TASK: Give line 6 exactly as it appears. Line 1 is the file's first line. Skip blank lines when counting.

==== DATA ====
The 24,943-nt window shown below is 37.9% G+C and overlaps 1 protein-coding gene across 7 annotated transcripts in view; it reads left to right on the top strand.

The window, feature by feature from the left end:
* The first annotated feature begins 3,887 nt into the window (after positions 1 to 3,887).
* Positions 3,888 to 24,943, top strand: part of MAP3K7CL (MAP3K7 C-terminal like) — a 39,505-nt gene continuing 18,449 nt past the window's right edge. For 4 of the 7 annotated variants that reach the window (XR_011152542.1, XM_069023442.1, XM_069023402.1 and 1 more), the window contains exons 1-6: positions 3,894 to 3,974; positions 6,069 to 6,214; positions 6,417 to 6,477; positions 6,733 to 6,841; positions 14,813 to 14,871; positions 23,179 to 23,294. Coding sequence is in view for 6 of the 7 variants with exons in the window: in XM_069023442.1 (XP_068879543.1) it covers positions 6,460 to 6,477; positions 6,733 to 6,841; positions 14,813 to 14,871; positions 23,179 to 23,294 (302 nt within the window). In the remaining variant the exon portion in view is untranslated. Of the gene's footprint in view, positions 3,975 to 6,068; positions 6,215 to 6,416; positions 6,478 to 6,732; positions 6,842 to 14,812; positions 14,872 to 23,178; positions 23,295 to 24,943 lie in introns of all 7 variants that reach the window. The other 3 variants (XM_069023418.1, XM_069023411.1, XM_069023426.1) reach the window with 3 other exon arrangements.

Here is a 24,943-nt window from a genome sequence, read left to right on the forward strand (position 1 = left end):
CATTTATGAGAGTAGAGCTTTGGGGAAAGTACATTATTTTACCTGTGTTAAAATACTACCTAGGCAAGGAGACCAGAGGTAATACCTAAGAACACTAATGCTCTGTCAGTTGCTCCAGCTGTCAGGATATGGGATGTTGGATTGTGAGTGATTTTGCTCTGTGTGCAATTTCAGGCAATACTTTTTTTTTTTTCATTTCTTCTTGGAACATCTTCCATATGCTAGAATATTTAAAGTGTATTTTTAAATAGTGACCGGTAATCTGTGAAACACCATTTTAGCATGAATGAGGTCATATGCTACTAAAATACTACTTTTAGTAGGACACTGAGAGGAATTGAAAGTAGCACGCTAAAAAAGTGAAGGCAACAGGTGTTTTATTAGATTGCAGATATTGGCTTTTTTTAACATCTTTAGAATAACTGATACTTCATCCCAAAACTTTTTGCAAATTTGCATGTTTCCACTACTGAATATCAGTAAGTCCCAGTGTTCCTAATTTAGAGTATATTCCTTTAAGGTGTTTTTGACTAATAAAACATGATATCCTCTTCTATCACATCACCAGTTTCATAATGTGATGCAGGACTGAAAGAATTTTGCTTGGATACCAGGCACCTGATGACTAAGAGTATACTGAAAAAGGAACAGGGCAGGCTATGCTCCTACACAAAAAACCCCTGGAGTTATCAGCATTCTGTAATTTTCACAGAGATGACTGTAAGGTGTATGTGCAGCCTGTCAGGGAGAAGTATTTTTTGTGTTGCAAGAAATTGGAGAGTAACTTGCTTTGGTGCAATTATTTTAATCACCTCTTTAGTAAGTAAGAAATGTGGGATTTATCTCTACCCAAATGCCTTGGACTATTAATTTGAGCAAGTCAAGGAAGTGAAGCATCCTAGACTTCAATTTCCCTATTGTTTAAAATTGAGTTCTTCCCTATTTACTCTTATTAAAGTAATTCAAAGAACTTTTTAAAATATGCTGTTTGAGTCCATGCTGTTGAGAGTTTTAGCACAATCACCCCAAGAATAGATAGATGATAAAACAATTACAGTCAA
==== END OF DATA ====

CATTTATGAGAGTAGAGCTTTGGGGAAAGTACATTATTTTACCTGTGTTAAAATACTACCTAGGCAAGGAGACCAGAGGTAATACCTAAGAACACTAATGCTCTGTCAGTTGCTCCAGCTGTCAGGATATGGGATGTTGGATTGTGAGTGATTTTGCTCTGTGTGCAATTTCAGGCAATACTTTTTTTTTTTTCATTTCTTCTTGGAACATCTTCCATATGCTAGAATATTTAAAGTGTATTTTTAAATAGTGACCGGTAATCTGTGAAACACCATTTTAGCATGAATGAGGTCATATGCTACTAAAATACTACTTTTAGTAGGACACTGAGAGGAATTGAAAGTAGCACGCTAAAAAAGTGAAGGCAACAGGTGTTTTATTAGATTGCAGATATTGGCTTTTTTTAACATCTTTAGAATAACTGATACTTCATCCCAAAACTTTTTGCAAATTTGCATGTTTCCACTACTGAATATCAGTAAGTCCCAGTGTTCCTAATTTAGAGTATATTCCTTTAAGGTGTTTTTGACTAATAAAACATGATATCCTCTTCTATCACATCACCAGTTTCATAATGTGATGCAGGACTGAAAGAATTTTGCTTGGATACCAGGCACCTGATGACTAAGAGTATACTGAAAAAGGAACAGGGCAGGCTATGCTCCTACACAAAAAACCCCTGGAGTTATCAGCATTCTGTAATTTTCACAGAGATGACTGTAAGGTGTATGTGCAGCCTGTCAGGGAGAAGTATTTTTTGTGTTGCAAGAAATTGGAGAGTAACTTGCTTTGGTGCAATTATTTTAATCACCTCTTTAGTAAGTAAGAAATGTGGGATTTATCTCTACCCAAATGCCTTGGACTATTAATTTGAGCAAGTCAAGGAAGTGAAGCATCCTAGACTTCAATTTCCCTATTGTTTAAAATTGAGTTCTTCCCTATTTACTCTTATTAAAGTAATTCAAAGAACTTTTTAAAATATGCTGTTTGAGTCCATGCTGTTGAGAGTTTTAGCACAATCACCCCAAGAATAGATAGATGATAAAACAATTACAGTCAA